(b Ojdula, 16 Oct 1933) Romanian music aesthetician and musicologist. He is considered the founder of musical aesthetics in Romania. Ştefan Angi studied at Cluj-Napoca Conservatory (1953–8) where his teachers included Márkos Albert (music theory), Jodál Gabor (harmony), Max Eisikovits (counterpoint), Jagamas János (forms), Földes László (aesthetics), Lakatos István and Benkő András (music history), Zsurka Péter (violin), Ana Voileanu-Nicoară (chamber music), Antonin Ciolan (orchestral ensemble), and Szenik Ilona (folklore). He then studied at Lomonosov Moscow State University (1963–5), with the philosopher Valentin Ferdinandovich Asmus, where he graduated with a dissertation on Music and Affectivity and took the PhD in Romania in 1966. In 1958 he joined the academic staff of Cluj-Napoca Conservatory and between 1976 and 1986 was the dean of the Theoretic Faculty. He was awarded the ‘Cultural Merit’ medal (1970) and the ‘Romanian Academy Award’ (1977). Angi is a permanent correspondent on serial radio broadcasts, has published more than 100 articles, and has attended 70 conferences – on musicology, philosophy, and aesthetics....


Anonymous theoretical writings  

C. Matthew Balensuela

This article focusses on anonymous music theory texts written during the Western Middle Ages and early Renaissance (to about 1600), currently assumed to be anonymous and not closely associated with a known person, which have been edited and published in modern times.

Numerous artefacts of music have survived to modern times without clearly identifying their author. These include musical works, pictures, court records, theoretical treatises, and other documents. The corpus of anonymous theoretical works, therefore, comprises only a portion of all anonymous works in the history of music. In music theory, anonymous sources primarily span the time from antiquity to the early Renaissance, when texts were copied by hand. After the advent of printing, few theoretical works were transmitted anonymously.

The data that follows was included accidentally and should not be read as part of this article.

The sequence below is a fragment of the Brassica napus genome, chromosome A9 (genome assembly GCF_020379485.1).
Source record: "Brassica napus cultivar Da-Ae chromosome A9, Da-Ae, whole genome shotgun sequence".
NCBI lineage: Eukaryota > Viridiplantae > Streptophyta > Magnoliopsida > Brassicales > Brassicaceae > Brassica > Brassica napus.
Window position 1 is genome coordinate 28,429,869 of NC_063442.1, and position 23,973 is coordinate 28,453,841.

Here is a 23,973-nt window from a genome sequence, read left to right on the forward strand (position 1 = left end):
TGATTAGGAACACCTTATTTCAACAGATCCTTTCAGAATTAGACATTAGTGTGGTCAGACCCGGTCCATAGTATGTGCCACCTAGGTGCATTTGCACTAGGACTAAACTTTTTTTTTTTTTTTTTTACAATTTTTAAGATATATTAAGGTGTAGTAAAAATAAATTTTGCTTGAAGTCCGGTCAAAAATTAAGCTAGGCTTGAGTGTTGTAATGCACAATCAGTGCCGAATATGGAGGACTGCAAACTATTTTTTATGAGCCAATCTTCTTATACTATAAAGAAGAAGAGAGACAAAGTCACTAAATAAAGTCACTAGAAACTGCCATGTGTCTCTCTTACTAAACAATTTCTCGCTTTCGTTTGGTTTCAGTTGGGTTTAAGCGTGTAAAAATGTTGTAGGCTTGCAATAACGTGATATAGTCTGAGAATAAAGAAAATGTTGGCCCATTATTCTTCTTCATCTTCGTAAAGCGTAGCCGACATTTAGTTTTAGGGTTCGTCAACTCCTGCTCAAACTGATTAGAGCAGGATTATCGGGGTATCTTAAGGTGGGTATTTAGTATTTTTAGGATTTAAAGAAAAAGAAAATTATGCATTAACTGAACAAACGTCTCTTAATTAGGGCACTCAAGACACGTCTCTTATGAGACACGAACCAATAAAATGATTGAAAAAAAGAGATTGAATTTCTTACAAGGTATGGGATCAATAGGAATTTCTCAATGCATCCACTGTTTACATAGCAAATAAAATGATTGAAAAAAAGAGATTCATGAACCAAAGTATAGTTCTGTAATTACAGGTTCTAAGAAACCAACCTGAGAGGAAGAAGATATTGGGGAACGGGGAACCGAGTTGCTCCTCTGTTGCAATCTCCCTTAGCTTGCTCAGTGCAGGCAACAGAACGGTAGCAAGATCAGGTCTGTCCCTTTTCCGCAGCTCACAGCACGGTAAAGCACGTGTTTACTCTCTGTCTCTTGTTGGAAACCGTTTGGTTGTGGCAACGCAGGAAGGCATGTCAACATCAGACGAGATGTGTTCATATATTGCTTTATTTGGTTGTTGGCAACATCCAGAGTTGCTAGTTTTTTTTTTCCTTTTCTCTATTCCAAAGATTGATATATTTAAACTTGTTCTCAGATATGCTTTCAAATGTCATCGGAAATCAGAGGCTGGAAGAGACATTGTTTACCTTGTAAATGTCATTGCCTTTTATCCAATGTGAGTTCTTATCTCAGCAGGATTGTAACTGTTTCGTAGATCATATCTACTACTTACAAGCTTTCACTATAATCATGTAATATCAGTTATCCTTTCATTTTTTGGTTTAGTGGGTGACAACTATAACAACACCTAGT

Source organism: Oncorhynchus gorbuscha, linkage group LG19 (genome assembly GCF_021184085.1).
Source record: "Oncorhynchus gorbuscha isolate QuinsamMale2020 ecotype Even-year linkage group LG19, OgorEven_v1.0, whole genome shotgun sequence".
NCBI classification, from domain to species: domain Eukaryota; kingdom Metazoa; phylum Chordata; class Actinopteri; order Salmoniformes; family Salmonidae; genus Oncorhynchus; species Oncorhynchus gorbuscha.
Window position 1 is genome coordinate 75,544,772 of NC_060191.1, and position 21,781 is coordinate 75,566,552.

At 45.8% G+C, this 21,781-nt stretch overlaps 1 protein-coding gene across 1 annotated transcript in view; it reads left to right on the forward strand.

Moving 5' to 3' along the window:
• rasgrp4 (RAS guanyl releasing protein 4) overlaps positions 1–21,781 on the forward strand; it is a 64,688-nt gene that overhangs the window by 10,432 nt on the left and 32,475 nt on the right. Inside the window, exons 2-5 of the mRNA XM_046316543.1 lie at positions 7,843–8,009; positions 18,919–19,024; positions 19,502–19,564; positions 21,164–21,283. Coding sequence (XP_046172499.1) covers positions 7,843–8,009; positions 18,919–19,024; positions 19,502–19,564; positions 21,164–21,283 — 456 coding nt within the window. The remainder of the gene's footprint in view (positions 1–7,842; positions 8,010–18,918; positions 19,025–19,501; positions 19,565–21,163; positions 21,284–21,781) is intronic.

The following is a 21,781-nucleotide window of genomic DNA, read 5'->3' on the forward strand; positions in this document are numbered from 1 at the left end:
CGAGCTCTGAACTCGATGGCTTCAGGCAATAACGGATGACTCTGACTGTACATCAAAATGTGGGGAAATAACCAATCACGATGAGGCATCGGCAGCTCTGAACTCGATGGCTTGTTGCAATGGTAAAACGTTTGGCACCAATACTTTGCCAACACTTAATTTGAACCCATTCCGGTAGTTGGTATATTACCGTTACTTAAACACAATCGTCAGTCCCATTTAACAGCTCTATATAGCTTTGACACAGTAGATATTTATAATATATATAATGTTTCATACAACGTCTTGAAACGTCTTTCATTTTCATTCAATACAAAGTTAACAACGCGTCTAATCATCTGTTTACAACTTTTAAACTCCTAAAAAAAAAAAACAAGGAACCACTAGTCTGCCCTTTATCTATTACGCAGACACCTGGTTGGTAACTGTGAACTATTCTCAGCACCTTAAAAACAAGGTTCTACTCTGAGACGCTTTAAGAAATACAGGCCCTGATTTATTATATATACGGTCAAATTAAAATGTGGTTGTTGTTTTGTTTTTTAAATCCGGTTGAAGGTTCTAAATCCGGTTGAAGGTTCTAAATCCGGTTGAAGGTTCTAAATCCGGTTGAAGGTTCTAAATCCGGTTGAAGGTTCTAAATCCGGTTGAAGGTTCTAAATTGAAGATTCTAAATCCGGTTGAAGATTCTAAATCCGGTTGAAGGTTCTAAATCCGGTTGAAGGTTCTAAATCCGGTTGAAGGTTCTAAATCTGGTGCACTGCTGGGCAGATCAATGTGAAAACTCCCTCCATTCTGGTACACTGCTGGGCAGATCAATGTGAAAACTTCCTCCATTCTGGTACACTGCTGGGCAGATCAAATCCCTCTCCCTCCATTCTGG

Several groups of anonymous treatises are excluded from this article, such as works of ancient Greek, Byzantine, or Arabic music theory, works closely associated with named writers, and unpublished anonymous works. In addition, several significant anonymous works, such as the ...



Sydney Robinson Charles

A printed or manuscript collection of musical works selected from a particular repertory. Most anthologies contain works by more than one composer. Certain types of collection, which may be anthologies in the broadest sense – folksong collections, tune books, songsters, hymnals, psalters, pasticcios, ballad operas, organ and lute intabulations, and theory or performance manuals with music examples – are not considered in this article, which is confined to printed anthologies of music roughly contemporary with date of publication and containing works by different composers. For manuscript anthologies, see Sources, MS ; for printed anthologies, see Editions, historical .

The value of printed anthologies for the musical scholar and performer goes beyond the individual musical items contained, for the entire make-up of each one reflects the judgment of a knowledgeable contemporary, its compiler, of the interests, tastes and needs of the musical public of that time and place. Thus anthologies can suggest many aspects of social usage. Sometimes the very wording of an anthology title can offer a surprisingly vivid picture of the circumstances of its intended use, as in ...